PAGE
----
The Chancery Court set aside “any decrees entered by this Court admitting this will to probate; namely, the order dated April 13, 2015, ” and the “decree validating holographic last will and testament of Jack Dick[.]” Id. at 11. The court did so based on the court's “in-camera review” of the record prior to the hearing and because the Will “is dated June 29, 2012; however, it is executed a day prior to its preparation, so the Court has concerns as to the validity of it.” Id. at 11.

         On May 15, 2015, the Chancery Court entered an Order that incorporated its rulings at the May 7, 2015 hearing. Order [128-10]. The Order noted that “to date, no inventories, appraisals, or accounts have been filed in this Estate proceeding, and no funds relating to this case have been tendered into the Court Registry.” Id. at 2. The Court expressed its “concerns regarding, inter alia, the fact that the exact date of death of Jack W. Dick is unknown” and that the Will “is dated ‘June 29, 2012' on top of the first page, but the attestation by the notary public on the second page is dated ‘June 28, 2012.'” Id. The Chancery Court Order: (1) set aside the decrees admitting the Will to probate and validating the Will; (2) probated the Will in solemn form; and (3) removed McReynolds as Administratrix. Id. at 3.

         5. McReynolds Hires New Counsel and Defends against the Will Contests

         After McReynolds was removed as administratrix, Copeland advised her that she needed to hire another attorney. Pl. Aff. [128-8] ¶ 21. On October 9, 2015, McReynolds retained her present counsel, the Law Office of B. Ruth Johnson (“Johnson”), on a contingent fee basis and signed a 1% contingency fee agreement. Fee Agreements [120-23] at 1. On October 13, 2015, Mr. Dick's two half-siblings initiated a contest to the Will. Resp. to Pet. to Probate Will [120-22]. McReynolds subsequently amended her contingency fee agreement with Johnson, increasing the fee three times: first, to 15% on October 20, 2015; second, to 25% on March 28, 2016; and finally third, to 33 1/3% on May 31, 2016. Fee Agreements [120-23].

         On July 11, 2016, McReynolds settled the will contest for $85, 000.00. Settlement Statement [120-24]; Chancery Ct. Docket [128-13] at 8. McReynolds paid Johnson over $800, 000.00 to defend the will contest and represent her in the Estate proceedings. Hines Report [120-25] at 14. On July 19, 2016, the Chancery Court entered a Decree Closing Estate, and on August 1, 2016, McReynolds received the remaining funds held in the court's registry. Chancery Ct. Docket [128-13] at 9; Pl. Aff. [128-8] ¶ 28.

         B. Procedural History

         1. McReynolds' Complaint

         On April 8, 2016, McReynolds filed a Complaint alleging legal malpractice against Matthews in the Circuit Court of Pearl River County, Mississippi. Compl. [1-1]. Matthews was not served until July 28, 2016. Not. of Removal [1] at 3. Matthews removed the case to this Court on the basis of diversity jurisdiction on August 26, 2016. Id. at 1-2.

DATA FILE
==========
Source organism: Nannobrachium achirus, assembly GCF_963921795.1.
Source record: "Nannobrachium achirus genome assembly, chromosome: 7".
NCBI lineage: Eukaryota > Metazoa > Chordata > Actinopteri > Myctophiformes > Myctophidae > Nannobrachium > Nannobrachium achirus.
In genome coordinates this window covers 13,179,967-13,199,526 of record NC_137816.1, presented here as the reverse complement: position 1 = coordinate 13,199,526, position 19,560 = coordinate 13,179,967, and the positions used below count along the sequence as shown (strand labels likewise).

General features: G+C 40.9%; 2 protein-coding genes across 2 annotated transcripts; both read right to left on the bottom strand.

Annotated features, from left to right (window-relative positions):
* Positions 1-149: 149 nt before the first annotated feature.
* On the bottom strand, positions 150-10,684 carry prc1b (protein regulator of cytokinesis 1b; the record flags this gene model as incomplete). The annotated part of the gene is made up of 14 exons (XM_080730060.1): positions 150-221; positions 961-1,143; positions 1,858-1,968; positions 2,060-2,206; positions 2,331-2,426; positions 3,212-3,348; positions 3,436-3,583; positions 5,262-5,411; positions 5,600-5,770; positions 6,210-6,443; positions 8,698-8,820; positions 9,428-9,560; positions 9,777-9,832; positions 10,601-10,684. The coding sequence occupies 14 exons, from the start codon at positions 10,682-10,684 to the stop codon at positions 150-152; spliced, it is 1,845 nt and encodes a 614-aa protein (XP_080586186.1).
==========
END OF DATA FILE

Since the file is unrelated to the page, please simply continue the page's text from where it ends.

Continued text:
On January 9, 2017, McReynolds filed an Amended Complaint. Am. Compl. [14]. Central allegations include that “[f]rom October 23, 2013 through March 16, 2015, Matthews failed to communicate with McReynolds, filed no pleadings on behalf of McReynolds, and took no action toward concluding the probate of Dick's Will.” Id. at 4. McReynolds advanced claims of breach of fiduciary duty and negligence. Regarding her negligence claim, McReynolds alleged that Matthews negligently: (1) failed to have Dick's tax returns timely filed, which caused the Estate to incur penalties; (2) had the income earning account of Dick liquidated and deposited into a non-income earning account, which caused Dick's estate to forego “a substantial amount of income and dividends from June 16, 2015 through closing of the Estate;” and (3) failed to probate Dick's Will in common form, and but for this act, the contest of Dick's half-siblings would be time-barred and McReynolds would not have incurred attorneys' fees to represent her interest in the Estate. Id. at 10-12.

         McReynolds' breach of fiduciary duty claim asserts that Matthews breached this duty by failing “to have Dick's state and federal tax returns timely filed and to timely pay the state and federal taxes owed by Dick, ” which caused the Estate to “incur[] penalties and interest expenses, ” and by “[h]aving the income earning account of Jack W. Dick liquidated and deposited into a non-income earning account creating unnecessary tax consequences and foregoing substantial income and dividend earnings.” Id. at 8-9. The Amended Complaint seeks compensatory and punitive damages. Id. at 12.

         2. McReynolds' Experts

         On April 10, 2017, McReynolds timely designated two experts, Robert E. Williford, Esq. (“Williford”), and Joseph E. Hines, CPA, MAFF, CFF (“Hines), and submitted their reports. Designation of Expert Witnesses [126-5] at 1. Williford was designated as an expert on “the legal, ethical and fiduciary duties of an attorney in the administration of estates, ” id. at 4, while Hines was tendered to offer expert testimony in the fields of accounting and financial analysis, see Id. at 28, 59. Williford's timely April 10, 2017 report (“First Report”) opined as to Matthews' duties and breaches, id. at 7-20, and took the ...